Around 6 am we made our way over to gear check. Where we had to take off our coats and scarves and check them until after the race. You have to get into your “corral” about 20 minutes before the race start at 7 am. So we’re standing there in 37 degree weather, before the sun has come up, in just our running gear. I was chilly but not dying as I had elected to wear long pants and a long sleeved tshirt under my running jacket. There were some fools who were just wearing tank tops and shorts. Like I get that you generate heat when you run, but not that much. Meanwhile we’re all excited and snapping away and maybe over-confidently planning the next half marathons we want to run.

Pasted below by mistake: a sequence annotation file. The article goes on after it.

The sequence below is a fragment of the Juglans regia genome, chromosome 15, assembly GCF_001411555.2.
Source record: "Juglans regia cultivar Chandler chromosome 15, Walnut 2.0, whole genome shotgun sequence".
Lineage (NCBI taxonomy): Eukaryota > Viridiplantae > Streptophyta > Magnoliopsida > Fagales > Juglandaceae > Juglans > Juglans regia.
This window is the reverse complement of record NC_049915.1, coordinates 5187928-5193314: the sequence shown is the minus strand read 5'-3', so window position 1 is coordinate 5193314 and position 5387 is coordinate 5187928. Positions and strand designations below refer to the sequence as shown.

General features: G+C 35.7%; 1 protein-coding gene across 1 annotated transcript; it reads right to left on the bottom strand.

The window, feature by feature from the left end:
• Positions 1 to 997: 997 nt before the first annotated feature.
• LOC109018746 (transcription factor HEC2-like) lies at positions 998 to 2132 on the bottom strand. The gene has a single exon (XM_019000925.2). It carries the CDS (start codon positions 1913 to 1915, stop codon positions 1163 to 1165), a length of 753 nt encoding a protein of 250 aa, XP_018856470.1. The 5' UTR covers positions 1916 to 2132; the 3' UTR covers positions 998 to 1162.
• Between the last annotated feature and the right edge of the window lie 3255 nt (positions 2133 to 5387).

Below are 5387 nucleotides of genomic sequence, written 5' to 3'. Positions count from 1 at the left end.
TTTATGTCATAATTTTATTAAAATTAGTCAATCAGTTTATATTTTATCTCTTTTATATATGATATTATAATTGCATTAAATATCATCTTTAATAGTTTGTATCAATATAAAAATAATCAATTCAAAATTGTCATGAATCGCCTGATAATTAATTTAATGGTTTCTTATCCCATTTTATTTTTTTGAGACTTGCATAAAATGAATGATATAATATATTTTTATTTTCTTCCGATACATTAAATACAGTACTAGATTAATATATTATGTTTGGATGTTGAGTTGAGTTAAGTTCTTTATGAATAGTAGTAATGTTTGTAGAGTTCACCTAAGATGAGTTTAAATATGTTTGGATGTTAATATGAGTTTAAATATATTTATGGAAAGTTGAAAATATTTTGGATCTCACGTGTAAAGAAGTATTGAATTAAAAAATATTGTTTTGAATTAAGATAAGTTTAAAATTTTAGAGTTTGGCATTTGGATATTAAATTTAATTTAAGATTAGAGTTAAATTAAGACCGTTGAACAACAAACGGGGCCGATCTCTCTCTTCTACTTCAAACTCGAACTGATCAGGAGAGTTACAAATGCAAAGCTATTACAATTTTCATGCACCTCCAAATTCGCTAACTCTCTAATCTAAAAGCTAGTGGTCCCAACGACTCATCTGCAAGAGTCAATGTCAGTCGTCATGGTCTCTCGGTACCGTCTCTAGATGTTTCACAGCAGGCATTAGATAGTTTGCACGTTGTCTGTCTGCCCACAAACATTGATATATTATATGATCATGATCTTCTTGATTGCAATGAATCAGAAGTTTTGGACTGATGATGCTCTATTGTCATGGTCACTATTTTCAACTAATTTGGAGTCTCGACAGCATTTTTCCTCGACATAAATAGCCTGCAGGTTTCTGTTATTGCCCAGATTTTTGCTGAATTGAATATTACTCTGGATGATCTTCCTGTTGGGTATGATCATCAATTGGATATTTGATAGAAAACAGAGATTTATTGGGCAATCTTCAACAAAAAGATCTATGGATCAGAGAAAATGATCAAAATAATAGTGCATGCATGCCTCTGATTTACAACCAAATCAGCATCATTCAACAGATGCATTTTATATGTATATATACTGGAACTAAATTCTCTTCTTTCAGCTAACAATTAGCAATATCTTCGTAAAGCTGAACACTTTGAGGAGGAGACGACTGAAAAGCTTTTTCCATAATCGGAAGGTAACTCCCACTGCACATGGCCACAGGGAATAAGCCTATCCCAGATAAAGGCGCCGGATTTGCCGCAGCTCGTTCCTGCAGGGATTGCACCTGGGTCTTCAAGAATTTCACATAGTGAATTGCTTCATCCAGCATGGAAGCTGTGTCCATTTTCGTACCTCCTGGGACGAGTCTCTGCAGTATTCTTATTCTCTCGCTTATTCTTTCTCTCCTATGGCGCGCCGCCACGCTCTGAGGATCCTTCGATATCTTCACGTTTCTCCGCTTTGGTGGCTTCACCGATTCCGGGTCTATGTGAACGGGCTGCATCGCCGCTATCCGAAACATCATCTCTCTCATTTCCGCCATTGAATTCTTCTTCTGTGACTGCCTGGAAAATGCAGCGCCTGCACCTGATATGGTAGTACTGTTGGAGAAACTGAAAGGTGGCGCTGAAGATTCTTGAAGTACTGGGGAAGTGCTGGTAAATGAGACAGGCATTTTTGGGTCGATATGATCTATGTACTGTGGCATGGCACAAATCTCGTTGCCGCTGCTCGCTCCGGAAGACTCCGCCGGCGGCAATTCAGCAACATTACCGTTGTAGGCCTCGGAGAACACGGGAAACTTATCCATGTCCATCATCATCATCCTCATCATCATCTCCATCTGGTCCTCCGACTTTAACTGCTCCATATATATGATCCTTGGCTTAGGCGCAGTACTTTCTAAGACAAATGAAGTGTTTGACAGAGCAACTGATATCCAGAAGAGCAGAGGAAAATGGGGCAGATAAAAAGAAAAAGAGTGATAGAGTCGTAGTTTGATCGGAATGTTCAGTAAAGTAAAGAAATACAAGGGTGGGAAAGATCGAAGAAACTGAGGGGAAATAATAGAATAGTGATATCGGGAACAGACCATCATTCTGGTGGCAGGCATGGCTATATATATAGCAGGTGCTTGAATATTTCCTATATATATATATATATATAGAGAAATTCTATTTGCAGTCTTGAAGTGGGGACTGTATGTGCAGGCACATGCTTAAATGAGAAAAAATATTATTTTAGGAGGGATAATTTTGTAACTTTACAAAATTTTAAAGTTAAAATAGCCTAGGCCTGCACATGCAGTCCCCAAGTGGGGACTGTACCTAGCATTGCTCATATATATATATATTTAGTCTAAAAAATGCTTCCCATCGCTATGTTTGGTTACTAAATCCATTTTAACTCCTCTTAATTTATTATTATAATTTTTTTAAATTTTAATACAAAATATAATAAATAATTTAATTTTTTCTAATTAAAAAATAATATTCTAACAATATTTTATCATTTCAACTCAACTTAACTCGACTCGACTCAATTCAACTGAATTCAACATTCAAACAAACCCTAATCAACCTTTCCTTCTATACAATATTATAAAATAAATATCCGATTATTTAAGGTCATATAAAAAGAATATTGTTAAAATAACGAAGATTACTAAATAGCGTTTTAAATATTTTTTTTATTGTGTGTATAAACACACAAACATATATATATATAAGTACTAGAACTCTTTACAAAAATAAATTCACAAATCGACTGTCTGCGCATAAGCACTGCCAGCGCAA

The Race

IMG_6089Mile 1: At 7am, the first group starts.  I cross the start line with my friends at about 7:05. We’re pretty excited to be finally running right now. The goal now is to run fast, but not like too fast because we do have a lot of miles ahead of us.

Mile 2: We run past my family and some of my friends! Apparently the beer was running out at the finish line so that certainly made us run faster.

Mile 3-4: Still a bit of a warm up at this point in time. I normally hit my stride around mile 4. My hands finally defrost and I regain feeling in my fingers.

Mile 5-7: My favorite miles. I’ve done these many, many times through normal runs and long runs. I am most comfortable here. I’m reading and laughing at all the signs, jamming out to the cheering stations that have music, tapping the signs that say “touch here for power.”